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Boston Globe October 9, 2001 WEAPONS
New devices offer promise in air war

By Fred Kaplan, Globe Staff, 10/9/2001

NEW YORK - In its bombing runs over Afghanistan, the US Air Force is using two new weapons that could dramatically change the nature of air warfare.

This claim was made by many in the 1991 Gulf War as well, with the introduction of laser-guided or ''smart'' bombs. But in fact, only 2 percent of all the US bombs dropped in that war were ''smart.'' And, because the laser sensors could not ''see'' through clouds or smoke, they were not as consistently lethal as early videotapes suggested.

However, officials and analysts say, the new weapons now being used are cheap, plentiful, and - if test results mean anything - promise to be truly effective.

The two new devices are the Sensor Fuzed Weapon, or SFW, and the Joint Direct Attack Munition, or J-DAM.

Both have been in development for years, but Pentagon officials have said this is the first time SFWs have been used in combat. A small number of J-DAMs were used in the Kosovo airstrikes; now, thousands are available.

It is unclear at this stage how many of both weapons actually will be used. Reports of Sunday's airstrikes indicate a great deal of ''carpet bombing'' - massive drops of old-fashioned iron or ''dumb'' bombs - on the Taliban's more concentrated assemblages of targets.

However, to hit more discrete targets - or targets that are surrounded by people - these newer, more accurate weapons are more likely to be used.

The J-DAM, manufactured by Boeing, is a guidance package that can be fitted onto a wide variety of US and NATO bombs. Equipped with a Global Positioning System receiver, similar to the GPS navigation devices in many cars, it transforms a ''dumb'' bomb into a ''smart'' bomb.

According to public Pentagon documents, each J-DAM costs $20,000 - a small fraction of the cost of a laser-guided bomb - meaning they can be purchased and installed in large numbers.

''The GPS receiver tells the bomb the coordinates of where it is, where it's going, and where it needs to go,'' explained John Pike, director of GlobalSecurity.org. ''This means, unlike laser-guided bombs, it finds the target in all weather, regardless of smoke or dust or clouds.''

J-DAM kits went into full production just last year. The Air Force has 62,000 of them in its inventory. They can be attached to bombs carried by B-2 and B-52 bombers, F-22 fighters, and the Navy's F-18 fighters, and launched 15 miles away from their targets.

The SFW, built by Textron Systems, is more complicated. When dropped from a plane, it releases 10 submunitions. Each submunition splits into four Skeet warheads, which drop from their carriers by parachute.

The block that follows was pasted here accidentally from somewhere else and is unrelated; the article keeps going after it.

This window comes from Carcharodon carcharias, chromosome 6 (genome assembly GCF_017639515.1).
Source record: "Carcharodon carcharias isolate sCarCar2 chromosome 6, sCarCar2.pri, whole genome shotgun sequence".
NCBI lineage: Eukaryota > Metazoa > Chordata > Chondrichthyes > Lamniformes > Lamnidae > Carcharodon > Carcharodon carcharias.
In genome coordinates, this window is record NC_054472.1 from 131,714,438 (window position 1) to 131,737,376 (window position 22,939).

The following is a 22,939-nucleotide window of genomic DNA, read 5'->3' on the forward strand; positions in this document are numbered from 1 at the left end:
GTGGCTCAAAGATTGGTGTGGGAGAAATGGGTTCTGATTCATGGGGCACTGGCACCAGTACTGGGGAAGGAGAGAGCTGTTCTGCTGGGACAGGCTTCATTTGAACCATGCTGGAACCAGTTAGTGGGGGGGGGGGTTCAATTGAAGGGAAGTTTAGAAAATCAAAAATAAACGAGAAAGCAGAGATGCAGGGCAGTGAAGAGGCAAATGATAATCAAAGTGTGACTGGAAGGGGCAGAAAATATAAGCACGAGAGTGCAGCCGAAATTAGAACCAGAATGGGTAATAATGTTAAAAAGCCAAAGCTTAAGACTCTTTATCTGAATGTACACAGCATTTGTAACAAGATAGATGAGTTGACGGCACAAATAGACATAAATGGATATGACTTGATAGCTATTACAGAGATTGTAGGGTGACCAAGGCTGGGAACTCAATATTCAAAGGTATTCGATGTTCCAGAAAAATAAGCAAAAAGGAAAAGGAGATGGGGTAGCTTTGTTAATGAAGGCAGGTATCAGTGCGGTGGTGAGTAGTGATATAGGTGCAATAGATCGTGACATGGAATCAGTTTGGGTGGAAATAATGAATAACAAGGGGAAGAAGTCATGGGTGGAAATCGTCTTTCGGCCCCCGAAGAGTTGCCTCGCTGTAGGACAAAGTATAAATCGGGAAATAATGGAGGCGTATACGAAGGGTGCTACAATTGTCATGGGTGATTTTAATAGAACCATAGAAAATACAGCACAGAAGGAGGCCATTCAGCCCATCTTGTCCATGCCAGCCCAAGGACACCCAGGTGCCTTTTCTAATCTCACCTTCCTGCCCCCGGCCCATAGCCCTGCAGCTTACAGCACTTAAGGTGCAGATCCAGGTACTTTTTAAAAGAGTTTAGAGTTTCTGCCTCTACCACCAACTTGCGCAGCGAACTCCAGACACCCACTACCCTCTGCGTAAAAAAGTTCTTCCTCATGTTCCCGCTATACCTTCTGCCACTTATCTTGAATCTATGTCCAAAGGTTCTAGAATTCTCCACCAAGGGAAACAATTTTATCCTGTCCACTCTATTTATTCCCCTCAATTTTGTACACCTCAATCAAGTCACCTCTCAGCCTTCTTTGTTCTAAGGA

Each warhead is packed with an infrared sensor, which homes in on the heat emitted by whatever target it's programmed to attack - typically a tank, armored personnel carrier, self-propelled artillery gun, or airplane.

When the sensor finds the target, an electronic pulse fires the warhead, which explodes on impact in fragments, like a little cluster bomb.

According to public Pentagon documents, the SFW went into production five years ago, and the Air Force now has a stockpile of 5,000. They cost about $334,000 apiece.

''This thing had all sorts of problems in the '80s and early '90s,'' said a Pentagon official who is familiar with the history of the SFW program. ''We used to say there'd have to be 1,000 miracles for it to work.

''But,'' he added, ''at least 900 of the miracles happened. They worked out the bugs. It will find a tank in a combat environment.''

While still not perfect, ''it works well enough so that it can be of some utility.''

An unclassified report last year by the Pentagon's office of development testing and evaluation noted that, owing to the effects of ''ballistic errors and unknown winds,'' the SFW might not find its targets if dropped from higher than 3,000 feet. But it would work well if dropped from lower altitudes.

A modification called the Wind Correction Munition Dispenser, to be added to the weapon's tail, was designed to correct this problem. If it works, a plane could drop the SFW from as high as 40,000 feet.

Tests of this device began 18 months ago. The results are not known. In any case, there are two versions of the SFW: the CBU-97, which does not include this correction, and the CBU-105, which does.

A Pentagon spokesman yesterday declined to say which version was being used in this war.

This story ran on page A19 of the Boston Globe on 10/9/2001.
© Copyright 2001 Globe Newspaper Company.

Copyright 2001 National Broadcasting Co. Inc.